BARDSTOWN For Kristie Paris, MD, radiation oncology may seem a far cry from her original career path in theatre, but in it, she has found her calling. Her initial interest in the healthcare field led Paris to a diploma from the Norton School for Nursing and a BSN in nursing. But, she did not stop there, pursuing a medical degree from the University of Louisville, where she also taught and practiced for 23 years. After retiring as a professor emeritus, Paris went into private practice, and then subsequently took positions at both Norton Healthcare and the University of Kentucky. In August of this year, Paris joined the Flaget Cancer Center in Bardstown, part of KentuckyOne Health.
In her three decades in the field, Paris has witnessed a multitude of changes. When she originally began administering radiation, nearly every treatment took six to seven weeks. She states, “You did get to spend time, get to know your patients, and take care of your patients. And, I enjoyed that. That’s why I chose radiation oncology.”
But, to the benefit of the patients, treatment time is steadily decreasing. This includes breast cancer treatment, which used to be at least six to seven weeks. Now, five weeks is the average. Paris explains, “Because we can be more precise, it is allowing us to cut the time down, which is good.” This precision is owed to advances in radiation technology, especially with the proliferation of computed tomography (CT) guided procedures.
Of the current state of radiation oncology, Paris says, “It has become a very highly technical field now. You have to be able to think 3-D and 4-D all the time, in order to cover tumors and protect normal tissue.” As a “free-standing radiation center,” the Flaget Cancer Center utilizes the latest technology by using an Elekta treatment delivery system, which has the capability of issuing most treatments. The Elekta can deliver modulated radiation, image-guided radiation, and has energy capabilities of 6 MV photon to 18 MV photon, as well as an electron beam. The center does not provide stereotactic radiation at this time.
“You can get the full gamut here, unlike some places where they do not have the higher energies or capabilities. Our treatment planning is all CT-based, and we work with the University of Louisville in their dosimetry and physics program. It allows us to merge other diagnostic tools into our treatment planning.” The goal is to use the combination of CT scans, PET scans, and MRIs for more precise localization of the tumor versus normal tissue. “That allows us to give better doses to the tumor and a lower dose to normal tissue, decreasing the side effects and long-term complications from treatment and increasing our control and cures,” says Paris.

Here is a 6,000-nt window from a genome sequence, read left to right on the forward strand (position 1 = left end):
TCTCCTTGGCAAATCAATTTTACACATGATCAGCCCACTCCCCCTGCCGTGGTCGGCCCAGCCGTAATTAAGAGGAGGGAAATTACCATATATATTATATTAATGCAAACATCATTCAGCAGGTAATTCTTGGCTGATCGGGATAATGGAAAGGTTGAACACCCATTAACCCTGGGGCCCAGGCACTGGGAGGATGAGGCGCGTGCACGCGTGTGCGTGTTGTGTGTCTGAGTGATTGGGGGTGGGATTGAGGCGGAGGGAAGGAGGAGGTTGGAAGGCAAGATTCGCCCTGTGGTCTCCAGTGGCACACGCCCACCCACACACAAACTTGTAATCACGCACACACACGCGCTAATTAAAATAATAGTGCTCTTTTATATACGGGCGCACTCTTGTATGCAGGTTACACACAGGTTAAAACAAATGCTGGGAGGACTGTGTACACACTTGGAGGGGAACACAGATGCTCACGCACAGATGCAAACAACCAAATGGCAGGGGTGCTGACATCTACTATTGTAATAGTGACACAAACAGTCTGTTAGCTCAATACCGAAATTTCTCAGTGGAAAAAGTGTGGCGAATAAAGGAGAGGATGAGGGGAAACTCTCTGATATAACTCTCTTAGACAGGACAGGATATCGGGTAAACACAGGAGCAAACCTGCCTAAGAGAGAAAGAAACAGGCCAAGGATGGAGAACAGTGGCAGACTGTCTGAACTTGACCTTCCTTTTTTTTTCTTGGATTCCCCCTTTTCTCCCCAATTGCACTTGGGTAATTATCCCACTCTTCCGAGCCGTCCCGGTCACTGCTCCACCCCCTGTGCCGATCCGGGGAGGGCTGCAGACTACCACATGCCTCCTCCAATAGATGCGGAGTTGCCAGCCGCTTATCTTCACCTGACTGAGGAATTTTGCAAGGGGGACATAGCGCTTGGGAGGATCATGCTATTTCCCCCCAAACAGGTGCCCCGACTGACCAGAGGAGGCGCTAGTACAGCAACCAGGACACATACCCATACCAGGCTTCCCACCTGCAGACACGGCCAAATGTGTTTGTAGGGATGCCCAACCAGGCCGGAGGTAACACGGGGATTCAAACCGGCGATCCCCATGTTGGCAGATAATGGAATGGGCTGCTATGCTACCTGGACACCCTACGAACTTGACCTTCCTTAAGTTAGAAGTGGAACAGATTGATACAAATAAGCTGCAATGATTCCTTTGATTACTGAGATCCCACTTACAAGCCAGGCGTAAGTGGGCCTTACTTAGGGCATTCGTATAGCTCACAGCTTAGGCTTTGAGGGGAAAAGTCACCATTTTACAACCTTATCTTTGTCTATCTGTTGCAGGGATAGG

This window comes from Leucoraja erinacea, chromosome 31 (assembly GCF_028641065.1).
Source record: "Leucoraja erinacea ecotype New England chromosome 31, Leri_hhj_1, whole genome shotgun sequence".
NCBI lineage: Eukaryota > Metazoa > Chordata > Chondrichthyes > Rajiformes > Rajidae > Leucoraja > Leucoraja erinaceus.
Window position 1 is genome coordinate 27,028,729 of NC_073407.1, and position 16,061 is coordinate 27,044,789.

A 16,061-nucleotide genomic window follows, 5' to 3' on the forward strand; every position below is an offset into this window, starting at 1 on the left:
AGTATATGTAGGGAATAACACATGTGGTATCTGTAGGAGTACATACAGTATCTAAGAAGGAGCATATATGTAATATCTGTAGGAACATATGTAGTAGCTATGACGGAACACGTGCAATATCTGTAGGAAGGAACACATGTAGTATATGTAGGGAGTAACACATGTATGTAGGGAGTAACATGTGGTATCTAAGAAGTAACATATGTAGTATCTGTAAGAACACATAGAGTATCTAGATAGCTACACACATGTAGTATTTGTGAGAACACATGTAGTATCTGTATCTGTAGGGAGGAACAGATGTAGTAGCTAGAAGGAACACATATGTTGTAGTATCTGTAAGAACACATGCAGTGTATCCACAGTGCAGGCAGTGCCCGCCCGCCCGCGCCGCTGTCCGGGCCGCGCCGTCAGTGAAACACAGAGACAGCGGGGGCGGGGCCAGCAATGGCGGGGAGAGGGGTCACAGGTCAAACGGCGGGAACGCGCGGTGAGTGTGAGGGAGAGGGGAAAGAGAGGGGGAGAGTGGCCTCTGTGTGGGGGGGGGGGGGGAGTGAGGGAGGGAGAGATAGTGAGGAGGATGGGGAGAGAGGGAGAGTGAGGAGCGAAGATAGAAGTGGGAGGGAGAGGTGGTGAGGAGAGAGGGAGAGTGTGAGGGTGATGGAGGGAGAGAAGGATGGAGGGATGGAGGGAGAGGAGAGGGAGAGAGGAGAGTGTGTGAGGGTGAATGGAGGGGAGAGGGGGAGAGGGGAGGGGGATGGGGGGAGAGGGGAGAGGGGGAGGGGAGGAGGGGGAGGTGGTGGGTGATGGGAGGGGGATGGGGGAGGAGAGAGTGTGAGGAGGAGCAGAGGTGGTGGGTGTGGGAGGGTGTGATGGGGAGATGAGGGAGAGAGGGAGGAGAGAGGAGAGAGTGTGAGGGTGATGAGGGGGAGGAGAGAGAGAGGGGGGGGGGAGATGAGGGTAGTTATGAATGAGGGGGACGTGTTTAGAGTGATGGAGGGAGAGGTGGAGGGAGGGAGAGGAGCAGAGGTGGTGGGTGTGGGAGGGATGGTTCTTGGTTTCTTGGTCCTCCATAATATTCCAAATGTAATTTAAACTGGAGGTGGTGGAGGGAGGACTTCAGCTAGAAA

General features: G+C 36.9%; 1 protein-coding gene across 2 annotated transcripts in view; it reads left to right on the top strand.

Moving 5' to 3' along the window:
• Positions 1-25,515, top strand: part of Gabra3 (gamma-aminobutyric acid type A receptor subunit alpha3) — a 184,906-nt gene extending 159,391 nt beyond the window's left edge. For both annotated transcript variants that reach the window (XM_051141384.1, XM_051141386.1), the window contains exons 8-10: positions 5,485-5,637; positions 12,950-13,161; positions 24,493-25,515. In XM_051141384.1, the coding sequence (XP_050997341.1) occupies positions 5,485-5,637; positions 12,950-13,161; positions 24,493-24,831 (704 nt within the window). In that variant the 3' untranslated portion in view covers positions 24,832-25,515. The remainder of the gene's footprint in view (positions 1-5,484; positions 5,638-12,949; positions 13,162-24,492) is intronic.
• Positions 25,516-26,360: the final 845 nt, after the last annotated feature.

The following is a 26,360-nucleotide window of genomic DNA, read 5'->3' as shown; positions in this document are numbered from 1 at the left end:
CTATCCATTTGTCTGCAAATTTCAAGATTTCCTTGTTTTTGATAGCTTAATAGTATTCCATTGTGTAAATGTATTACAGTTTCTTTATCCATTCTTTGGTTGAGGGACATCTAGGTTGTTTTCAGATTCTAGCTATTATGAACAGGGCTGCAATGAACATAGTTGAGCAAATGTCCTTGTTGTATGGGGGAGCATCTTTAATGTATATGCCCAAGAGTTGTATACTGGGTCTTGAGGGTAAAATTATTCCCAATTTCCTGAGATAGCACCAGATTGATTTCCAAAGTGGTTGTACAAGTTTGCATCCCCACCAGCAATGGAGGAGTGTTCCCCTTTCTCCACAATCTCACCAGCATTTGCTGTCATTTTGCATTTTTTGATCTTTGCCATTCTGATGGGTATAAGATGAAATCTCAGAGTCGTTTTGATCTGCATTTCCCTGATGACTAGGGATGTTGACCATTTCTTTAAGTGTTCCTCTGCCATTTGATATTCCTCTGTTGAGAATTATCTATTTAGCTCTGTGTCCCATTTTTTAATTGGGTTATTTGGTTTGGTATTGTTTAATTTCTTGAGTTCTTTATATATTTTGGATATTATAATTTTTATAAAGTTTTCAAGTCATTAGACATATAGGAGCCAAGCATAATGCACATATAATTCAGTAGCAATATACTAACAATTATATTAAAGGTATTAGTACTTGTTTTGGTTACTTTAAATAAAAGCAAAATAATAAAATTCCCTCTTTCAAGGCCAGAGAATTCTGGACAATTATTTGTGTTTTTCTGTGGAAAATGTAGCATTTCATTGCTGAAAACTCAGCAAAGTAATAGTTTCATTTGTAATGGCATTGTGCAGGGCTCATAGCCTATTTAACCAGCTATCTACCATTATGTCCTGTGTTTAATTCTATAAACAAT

This multidisciplinary approach extends to Flaget’s tumor boards, which consist of the participating surgeon, medical oncologists, nurses, and representatives from social services, the pharmacy, and the chaplaincy, who meet and discuss all prospective cases. Paris feels having everyone who is a player in the patient’s care present “gives you a better perspective, so you know how to individualize things.”
The goal is to customize treatments based on the very specific needs of each patient. This is especially helpful where breast cancer is concerned. Now, women have several options depending on the anatomy and type of disease. Patients undergoing breast conserving therapy after a lumpectomy may be administered a one-week course of partial breast radiation or a three-week course of hypofractionation to the whole breast. For those who have undergone an elective mastectomy, radiation may also be employed if the tumor was large and many of the lymph nodes are positive. Also, patients who are diagnosed with breast cancer through a needle biopsy may choose to undergo neoadjuvant chemotherapy to shrink a tumor prior to beginning breast conserving therapy. Or, if one has a poor prognostic tumor, they may be treated upfront systemically. Paris stresses, “Everything is custom-made for the patient, because Patient A is not Patient B is not Patient C.”
Paris also believes that, “As a radiation oncologist, you have to be involved in the clinic. If a patient walks in to me after being treated for one thing, I still want to make sure they get their routine mammograms, their routine colonoscopies, and things like this.” She adds, “The important thing about getting a mammogram is if you can pick something up while it’s a precancer, an in situ, which is a stage 0, those should be virtually 98 percent curable.”
To further spread the message about early detection, Paris travels to high schools to teach young women the importance of making self-examinations a part of their routine. “If you can teach girls how to examine their breasts, they’ll get to know their breasts and notice differences.”
Another way to individualize a patient’s plan is through the addition of palliative care. “Palliative medicine is another thing on the forefront that is going to help all patients, not just cancer patients. But, especially cancer patients.” In addition to longevity, now, radiation oncologists are considering quality of life. After finding out a patient’s goals for the upcoming months or years, assessing the amount of suffering they will endure to meet those goals, and how much medicine they are willing to take, treatment can vary.
As a radiation oncologist, she urges physicians, “Don’t be afraid to talk to patients about their cancer risks and ask about cancer history. And, if you find a patient has a strong family history, send them to genetics and let the geneticist find out if they could have a high-risk situation.” Because the bottom line is, “The earlier you can diagnose a cancer, the better the patient’s chances are in surviving and having longevity.”
The earlier you can diagnose a cancer, the better the patient’s chances are in surviving and having longevity.— Dr. Kristie Paris